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International Women's Day was this past March 8 and it was celebrated in the United States, the United Kingdom, and Australia. March is also Women's History Month. . . Ths is an annual month that highlights the contributions of women in history and contemporary society. 🌹🌷 . . Sadly, not much is discussed in schools.  At least not in the U.S.A.. 😞 . . So as a momma of a boy it is my responsibility to educate my son on the contribution of these amazing women. I am thrilled to have the opportunity to review and use these two educational resources with my son. . . Let's face it….I don't have time to research or even create these packets: . . ✔Amazing Women in History ✔Women’s History Month Research Packet . . I printed and put them in two different binders for easy access and use. Easy and no-prep needed! . . . 🎉You can get these educational packets now on S*A*L*E! 🎉 Hop on over @multiculturalkidblogs and click on the link on their profile. Ad . . Featuring work by @openwidetheworld @thepiripirilexicon @mommymaestra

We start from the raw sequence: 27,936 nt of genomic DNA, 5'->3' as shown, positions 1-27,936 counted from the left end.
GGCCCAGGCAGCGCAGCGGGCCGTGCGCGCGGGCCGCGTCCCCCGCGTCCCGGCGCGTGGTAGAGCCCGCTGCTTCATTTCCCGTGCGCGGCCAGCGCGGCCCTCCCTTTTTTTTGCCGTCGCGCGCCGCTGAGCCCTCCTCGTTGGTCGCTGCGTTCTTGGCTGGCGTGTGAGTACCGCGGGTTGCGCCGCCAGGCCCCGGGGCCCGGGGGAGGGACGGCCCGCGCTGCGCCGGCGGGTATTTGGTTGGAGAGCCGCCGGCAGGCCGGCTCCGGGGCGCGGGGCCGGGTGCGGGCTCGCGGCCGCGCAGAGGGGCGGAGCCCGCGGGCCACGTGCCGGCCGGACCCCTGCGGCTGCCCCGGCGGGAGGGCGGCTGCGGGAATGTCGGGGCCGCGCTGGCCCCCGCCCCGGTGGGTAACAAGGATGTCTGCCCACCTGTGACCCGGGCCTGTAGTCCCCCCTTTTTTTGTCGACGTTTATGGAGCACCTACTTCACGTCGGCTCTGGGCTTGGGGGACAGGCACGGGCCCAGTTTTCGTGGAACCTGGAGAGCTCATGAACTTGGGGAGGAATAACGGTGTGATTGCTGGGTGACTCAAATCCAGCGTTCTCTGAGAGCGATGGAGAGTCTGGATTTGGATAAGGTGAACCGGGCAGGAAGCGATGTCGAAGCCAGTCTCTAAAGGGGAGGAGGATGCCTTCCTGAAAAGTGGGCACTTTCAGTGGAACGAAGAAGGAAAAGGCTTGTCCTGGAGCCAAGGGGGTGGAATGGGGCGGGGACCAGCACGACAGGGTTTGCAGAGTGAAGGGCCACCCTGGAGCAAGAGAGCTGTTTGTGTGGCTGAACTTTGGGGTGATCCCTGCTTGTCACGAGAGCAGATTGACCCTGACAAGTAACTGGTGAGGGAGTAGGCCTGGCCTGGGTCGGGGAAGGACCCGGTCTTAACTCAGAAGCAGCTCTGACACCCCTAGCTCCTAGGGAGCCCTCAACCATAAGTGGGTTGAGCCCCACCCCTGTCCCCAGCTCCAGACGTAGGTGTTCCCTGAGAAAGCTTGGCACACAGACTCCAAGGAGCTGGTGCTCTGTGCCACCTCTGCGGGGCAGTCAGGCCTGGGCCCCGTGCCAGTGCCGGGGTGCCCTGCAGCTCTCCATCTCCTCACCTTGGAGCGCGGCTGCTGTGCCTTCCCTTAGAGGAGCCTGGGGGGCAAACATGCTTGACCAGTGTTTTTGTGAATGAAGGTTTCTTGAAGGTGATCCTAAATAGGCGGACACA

A post shared by Frances|Latina Blogger|Writer (@discoveringtheworld.frances) on

This post is part of the Women’s History Month series hosted by Multicultural Kid Blogs.  This year we are celebrating the contributions and accomplishments of women around the world. Follow along all month plus link up your own posts below! Don’t miss our series from last year, and find even more posts on our Women’s History board on Pinterest:
Women's History Month Series on Multicultural Kid Blogs
March 7 Mama Smiles
March 10 Peakle Pie
March 11 MommyMaestra
March 17Living Ideas


If you Were Me and Lived in…. A Child’s Introduction to Culture Around the World

I am so extremely excited to review for the third consecutive year a multicultural book for Multicultural Children’s Book Day!  
This year, I’ve had the opportunity to review, and read with my son three books of author, Carole P. Roman’s  If you were me and live in… series.   These lovely books will take your child around the world, and into the lives of children who live in these countries.